Some cases have been described when, after discontinuation of therapy, patients experienced an exacerbation of hepatitis (a causal relationship with discontinuation of entecavir has not been established). After discontinuation of the drug, it is necessary to monitor liver function and, if necessary, continue therapy.
    It is necessary to monitor the functional activity of the kidneys during therapy with the drug Baraklud (especially in persons whose renal function is reduced, as well as in patients receiving therapy that may affect renal clearance).

    Readings

    Chronic hepatitis B in adults with:
    – compensated liver damage and the presence of viral replication, increased levels of serum transaminase activity (ALT or ACT) and histological signs of liver inflammation and / or fibrosis;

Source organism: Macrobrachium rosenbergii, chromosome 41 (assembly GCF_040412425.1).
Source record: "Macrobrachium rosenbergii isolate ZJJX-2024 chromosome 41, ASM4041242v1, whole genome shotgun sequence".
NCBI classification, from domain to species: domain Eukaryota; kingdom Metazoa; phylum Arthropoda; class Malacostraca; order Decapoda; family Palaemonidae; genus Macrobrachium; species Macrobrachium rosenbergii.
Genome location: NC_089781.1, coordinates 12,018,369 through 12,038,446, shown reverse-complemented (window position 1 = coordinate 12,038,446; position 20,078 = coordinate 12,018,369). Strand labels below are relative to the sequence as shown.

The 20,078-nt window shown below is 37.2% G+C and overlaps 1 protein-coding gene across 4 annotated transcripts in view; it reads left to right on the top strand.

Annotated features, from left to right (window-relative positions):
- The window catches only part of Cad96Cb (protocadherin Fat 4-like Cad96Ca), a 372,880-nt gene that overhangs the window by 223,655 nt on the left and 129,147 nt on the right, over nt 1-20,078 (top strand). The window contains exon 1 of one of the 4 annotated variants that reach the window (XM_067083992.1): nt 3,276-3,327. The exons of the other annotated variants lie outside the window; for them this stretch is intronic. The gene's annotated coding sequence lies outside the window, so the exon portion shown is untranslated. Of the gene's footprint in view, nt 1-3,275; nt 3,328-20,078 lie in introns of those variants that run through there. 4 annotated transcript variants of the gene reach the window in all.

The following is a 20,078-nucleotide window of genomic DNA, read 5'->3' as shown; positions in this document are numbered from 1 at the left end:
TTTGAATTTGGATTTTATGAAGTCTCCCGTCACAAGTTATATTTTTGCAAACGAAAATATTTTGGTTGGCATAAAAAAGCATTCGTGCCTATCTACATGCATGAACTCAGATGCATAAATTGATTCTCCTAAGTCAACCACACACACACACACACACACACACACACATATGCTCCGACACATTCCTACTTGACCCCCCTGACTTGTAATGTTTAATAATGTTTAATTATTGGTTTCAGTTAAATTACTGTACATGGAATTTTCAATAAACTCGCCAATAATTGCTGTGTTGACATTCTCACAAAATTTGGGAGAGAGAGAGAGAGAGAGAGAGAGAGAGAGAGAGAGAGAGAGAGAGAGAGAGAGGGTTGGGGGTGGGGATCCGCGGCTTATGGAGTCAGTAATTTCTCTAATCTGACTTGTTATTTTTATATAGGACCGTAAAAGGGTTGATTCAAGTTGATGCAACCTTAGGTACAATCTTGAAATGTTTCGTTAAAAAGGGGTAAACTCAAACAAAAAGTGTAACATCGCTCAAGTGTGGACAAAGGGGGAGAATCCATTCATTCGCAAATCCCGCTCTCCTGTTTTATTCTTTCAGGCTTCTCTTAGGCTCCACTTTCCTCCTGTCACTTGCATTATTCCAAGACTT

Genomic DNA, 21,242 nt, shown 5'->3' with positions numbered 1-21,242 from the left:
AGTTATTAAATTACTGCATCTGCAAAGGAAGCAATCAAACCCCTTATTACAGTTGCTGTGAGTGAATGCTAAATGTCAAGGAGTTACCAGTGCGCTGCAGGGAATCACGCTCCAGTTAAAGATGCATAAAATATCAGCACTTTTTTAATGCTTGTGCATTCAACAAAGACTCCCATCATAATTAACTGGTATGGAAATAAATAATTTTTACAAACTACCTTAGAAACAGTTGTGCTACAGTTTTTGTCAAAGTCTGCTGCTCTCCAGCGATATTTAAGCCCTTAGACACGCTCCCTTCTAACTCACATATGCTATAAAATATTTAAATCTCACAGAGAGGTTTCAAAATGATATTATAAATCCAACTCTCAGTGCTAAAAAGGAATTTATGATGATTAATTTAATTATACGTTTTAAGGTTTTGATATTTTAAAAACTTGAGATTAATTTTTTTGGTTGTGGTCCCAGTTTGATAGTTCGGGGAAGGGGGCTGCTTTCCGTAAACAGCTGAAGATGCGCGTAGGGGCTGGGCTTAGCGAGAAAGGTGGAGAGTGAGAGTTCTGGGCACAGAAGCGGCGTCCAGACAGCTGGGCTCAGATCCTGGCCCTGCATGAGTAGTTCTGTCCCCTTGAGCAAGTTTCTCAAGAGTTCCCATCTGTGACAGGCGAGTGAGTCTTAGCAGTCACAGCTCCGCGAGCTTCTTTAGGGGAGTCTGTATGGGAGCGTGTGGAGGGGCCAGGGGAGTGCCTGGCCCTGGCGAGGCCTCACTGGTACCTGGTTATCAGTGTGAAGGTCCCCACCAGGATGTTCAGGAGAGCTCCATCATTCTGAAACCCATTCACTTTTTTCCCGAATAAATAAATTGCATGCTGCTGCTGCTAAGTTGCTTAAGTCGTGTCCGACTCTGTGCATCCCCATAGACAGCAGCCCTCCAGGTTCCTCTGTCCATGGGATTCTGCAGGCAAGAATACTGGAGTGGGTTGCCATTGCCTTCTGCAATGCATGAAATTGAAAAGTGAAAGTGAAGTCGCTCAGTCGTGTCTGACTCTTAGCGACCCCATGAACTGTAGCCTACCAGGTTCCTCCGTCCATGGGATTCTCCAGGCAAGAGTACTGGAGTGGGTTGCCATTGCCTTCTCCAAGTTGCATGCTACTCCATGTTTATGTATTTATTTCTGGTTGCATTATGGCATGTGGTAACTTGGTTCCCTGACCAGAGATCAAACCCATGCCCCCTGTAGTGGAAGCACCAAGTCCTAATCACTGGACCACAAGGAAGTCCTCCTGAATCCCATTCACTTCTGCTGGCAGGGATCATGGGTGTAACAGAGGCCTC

– decompensated liver damage.

    Contraindications

    – hypersensitivity to entecavir or any other component of the drug;
    – rare hereditary lactose intolerance, lactase deficiency or glucose-galactose malabsorption;
    – children under 18 years of age.

    Special instructions

    There is no data for this section. We are currently processing information, please come back later.

    Side effects

    From the digestive system: rarely (≥1 / 1000, <1/100) - diarrhea, dyspepsia, nausea, vomiting.

    From the side of the central nervous system: often (≥1 / 100, <1/10) - headache, fatigue; rarely (≥1 / 1000, <1/100) - insomnia, dizziness, drowsiness.

    Post-marketing data (frequency cannot be determined)

    From the immune system: anaphylactoid reaction

    From the skin and subcutaneous tissue: alopecia, rash.

    From the liver: increased activity of transaminases.